Comment: EU leaders, lawmakers brace for fight to control EU executive
19 May 14 | 13:18 GMT
Candidates for the presidency of the EU’s executive commission face the prospect of a veto by European leaders in the coming weeks. The standoff augurs some bad-tempered horse-trading between Europe’s capitals and its legislature over who should run the body responsible for planning and enforcing laws in key EU policy areas. And even once a lineup at the European Commission has been agreed upon, it will be harder than usual to predict how the 2014-2019 commission-leadership team will function.
There are many things one could call Europe’s first presidential debate, but “popular” is not among them. Of all European broadcasters, only one Portuguese station showed the debate late last month in full. There are more than half a billion citizens in the EU. Euronews, Europe’s institutional broadcaster, estimates that no more than 120,000 watched.
There have been more televised discussions since then between the leading candidates to run the EU executive, the European Commission. But it’s clear the broadcasts haven’t managed to tap into some collective enthusiasm for thinking of European citizens as part of some coherent, single EU electorate.
Such scant regard for the presidential candidates put forward by the EU legislature foreshadows a possible veto by European leaders of each of them in the coming weeks. It also augurs bad-tempered horse-trading in the coming months between Europe’s capitals and its legislature over who should run the executive — especially given the diverging interpretations of the Treaty rules that set out the selection procedure. And even once a lineup has been agreed upon, it will be harder than usual to predict how the 2014-2019 commission will function.
It’s not surprising a fight lies ahead. The powers wielded by the commission are such that its president controls an important part of Europe’s decision-making process.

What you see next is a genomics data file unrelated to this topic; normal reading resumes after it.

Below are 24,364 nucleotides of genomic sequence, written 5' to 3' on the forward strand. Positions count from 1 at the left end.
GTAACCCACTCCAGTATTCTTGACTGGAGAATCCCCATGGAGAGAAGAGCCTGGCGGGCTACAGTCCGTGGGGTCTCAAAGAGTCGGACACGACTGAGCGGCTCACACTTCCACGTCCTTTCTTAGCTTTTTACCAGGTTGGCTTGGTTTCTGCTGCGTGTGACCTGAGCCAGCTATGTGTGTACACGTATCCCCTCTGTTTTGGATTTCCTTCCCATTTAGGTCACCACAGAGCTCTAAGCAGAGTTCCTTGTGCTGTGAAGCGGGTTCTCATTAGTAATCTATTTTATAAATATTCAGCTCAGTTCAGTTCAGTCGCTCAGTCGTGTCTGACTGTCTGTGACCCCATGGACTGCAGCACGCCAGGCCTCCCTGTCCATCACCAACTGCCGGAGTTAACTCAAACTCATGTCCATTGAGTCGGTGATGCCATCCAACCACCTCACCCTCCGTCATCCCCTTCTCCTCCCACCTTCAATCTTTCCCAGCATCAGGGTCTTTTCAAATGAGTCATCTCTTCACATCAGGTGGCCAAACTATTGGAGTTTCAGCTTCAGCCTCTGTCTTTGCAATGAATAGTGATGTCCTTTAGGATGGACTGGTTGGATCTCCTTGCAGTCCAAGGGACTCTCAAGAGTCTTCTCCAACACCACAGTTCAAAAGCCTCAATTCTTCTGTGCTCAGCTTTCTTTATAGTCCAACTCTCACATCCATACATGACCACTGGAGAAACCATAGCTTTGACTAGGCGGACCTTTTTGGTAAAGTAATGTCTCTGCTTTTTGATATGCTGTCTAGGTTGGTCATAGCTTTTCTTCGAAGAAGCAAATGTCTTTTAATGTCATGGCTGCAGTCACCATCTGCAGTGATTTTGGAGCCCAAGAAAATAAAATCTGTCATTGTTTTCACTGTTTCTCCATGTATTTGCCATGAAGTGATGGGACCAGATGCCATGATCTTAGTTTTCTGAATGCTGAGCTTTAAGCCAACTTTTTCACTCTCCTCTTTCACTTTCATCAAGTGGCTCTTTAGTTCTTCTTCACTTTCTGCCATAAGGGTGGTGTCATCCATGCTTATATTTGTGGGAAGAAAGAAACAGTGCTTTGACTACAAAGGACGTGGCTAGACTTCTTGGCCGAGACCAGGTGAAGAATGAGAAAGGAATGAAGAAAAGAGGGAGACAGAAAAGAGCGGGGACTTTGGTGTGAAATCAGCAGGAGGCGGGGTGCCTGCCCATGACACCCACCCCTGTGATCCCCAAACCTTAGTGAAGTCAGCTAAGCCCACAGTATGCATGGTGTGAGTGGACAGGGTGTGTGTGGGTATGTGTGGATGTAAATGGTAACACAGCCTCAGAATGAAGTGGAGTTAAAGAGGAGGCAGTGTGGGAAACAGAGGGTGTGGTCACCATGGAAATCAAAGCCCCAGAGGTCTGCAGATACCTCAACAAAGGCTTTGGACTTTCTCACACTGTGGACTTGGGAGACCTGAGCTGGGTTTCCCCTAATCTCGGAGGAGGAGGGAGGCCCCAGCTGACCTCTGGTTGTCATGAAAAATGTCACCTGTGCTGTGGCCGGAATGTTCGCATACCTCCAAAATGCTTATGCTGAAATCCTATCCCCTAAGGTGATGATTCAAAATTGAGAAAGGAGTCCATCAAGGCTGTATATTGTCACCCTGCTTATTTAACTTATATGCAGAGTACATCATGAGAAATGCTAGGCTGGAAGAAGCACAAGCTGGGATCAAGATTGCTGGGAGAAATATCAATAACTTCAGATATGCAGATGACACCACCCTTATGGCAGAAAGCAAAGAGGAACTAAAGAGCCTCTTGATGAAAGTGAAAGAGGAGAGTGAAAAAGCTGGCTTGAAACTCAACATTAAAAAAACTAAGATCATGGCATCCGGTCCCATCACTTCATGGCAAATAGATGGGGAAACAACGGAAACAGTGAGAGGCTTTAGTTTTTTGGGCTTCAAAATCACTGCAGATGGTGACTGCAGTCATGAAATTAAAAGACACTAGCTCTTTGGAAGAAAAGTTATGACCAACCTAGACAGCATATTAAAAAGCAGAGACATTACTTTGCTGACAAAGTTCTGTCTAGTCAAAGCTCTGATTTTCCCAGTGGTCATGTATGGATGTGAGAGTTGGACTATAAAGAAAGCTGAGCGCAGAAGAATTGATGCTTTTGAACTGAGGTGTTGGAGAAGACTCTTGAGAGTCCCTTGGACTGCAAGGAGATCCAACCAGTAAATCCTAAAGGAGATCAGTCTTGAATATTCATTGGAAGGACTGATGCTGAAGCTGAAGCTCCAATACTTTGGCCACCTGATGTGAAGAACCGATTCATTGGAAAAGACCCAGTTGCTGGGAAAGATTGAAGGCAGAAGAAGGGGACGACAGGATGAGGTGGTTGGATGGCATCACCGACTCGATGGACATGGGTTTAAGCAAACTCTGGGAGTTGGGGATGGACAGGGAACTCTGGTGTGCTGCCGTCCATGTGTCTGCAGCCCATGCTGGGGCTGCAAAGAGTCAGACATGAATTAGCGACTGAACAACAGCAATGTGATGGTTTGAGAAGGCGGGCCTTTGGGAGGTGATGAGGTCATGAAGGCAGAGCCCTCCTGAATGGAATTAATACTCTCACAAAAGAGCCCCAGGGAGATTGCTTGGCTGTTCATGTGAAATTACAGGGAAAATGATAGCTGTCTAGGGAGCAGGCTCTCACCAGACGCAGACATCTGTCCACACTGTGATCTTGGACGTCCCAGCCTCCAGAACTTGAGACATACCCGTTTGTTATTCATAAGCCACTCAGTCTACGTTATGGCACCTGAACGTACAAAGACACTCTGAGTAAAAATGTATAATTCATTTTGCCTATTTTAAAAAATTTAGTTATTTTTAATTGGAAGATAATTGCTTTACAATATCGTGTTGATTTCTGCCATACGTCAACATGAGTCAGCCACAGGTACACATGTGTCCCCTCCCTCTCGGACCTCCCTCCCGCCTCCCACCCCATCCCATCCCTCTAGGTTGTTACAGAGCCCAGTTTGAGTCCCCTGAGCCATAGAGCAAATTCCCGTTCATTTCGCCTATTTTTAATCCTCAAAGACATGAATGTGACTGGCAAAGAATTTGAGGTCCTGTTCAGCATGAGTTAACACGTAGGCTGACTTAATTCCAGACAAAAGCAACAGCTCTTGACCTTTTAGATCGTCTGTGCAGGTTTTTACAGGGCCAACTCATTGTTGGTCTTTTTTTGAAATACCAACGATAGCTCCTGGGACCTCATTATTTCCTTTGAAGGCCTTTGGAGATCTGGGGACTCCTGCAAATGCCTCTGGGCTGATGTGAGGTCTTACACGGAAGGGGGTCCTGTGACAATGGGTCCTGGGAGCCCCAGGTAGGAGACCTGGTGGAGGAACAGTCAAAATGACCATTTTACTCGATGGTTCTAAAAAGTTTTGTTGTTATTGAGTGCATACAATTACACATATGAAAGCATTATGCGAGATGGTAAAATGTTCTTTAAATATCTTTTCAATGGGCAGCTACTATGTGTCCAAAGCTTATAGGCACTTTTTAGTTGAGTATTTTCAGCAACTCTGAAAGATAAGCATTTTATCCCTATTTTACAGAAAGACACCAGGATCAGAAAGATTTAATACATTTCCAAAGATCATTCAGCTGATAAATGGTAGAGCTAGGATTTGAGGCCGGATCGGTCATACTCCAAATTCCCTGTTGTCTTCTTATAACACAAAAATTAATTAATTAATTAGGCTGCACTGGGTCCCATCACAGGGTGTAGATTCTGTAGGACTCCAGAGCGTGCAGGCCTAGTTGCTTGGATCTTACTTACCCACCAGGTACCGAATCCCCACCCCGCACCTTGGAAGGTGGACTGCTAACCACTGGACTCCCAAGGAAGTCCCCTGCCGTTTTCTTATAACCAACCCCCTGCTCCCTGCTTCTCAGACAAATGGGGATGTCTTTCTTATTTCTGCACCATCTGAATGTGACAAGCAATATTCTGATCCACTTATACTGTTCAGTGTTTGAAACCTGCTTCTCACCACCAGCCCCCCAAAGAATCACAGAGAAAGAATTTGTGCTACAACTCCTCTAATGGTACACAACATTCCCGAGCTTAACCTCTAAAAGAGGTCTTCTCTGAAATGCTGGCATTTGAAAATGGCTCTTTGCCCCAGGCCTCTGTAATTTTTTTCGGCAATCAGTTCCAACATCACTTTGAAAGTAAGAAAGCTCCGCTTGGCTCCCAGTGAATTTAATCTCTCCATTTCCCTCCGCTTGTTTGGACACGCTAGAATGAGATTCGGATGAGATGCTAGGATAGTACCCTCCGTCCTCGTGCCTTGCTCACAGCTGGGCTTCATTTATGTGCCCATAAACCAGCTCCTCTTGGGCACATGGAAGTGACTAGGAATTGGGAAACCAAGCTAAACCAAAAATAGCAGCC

Whoever succeeds the outgoing president, José Manuel Barroso, will have the power to refashion portfolios and priorities in the commission — and is widely expected to do so early on. He or she will also appoint to their specific posts the 27 candidates, proposed by EU states, who will make up the “college” of commissioners. The European Parliament will quiz each of the candidates, but eventually lawmakers have to approve or reject the commissioner team as a whole.
The commissioners themselves have the sole right in the EU to propose EU-wide legislation on anything from farming and banking to environmental standards, immigration and Europe’s commercial links abroad. The president’s support for laws and regulations is critical in securing support in EU capitals and the parliament.
The presidential appointment process has always involved political wrangling. But this time the European Parliament is insisting it should have the right to both name the presidential candidates and then to select among them according to the outcome of this month’s parliamentary elections (see here
). It has lined up several candidates. Among them are a conservative (former Luxembourg Prime Minister Jean-Claude Juncker), a socialist (current European Parliament president Martin Schulz), and a liberal (former Belgian Prime Minister Guy Verhofstadt). Negotiations within a grand coalition of conservative and socialist lawmakers will probably form majority backing for either Juncker or Schulz.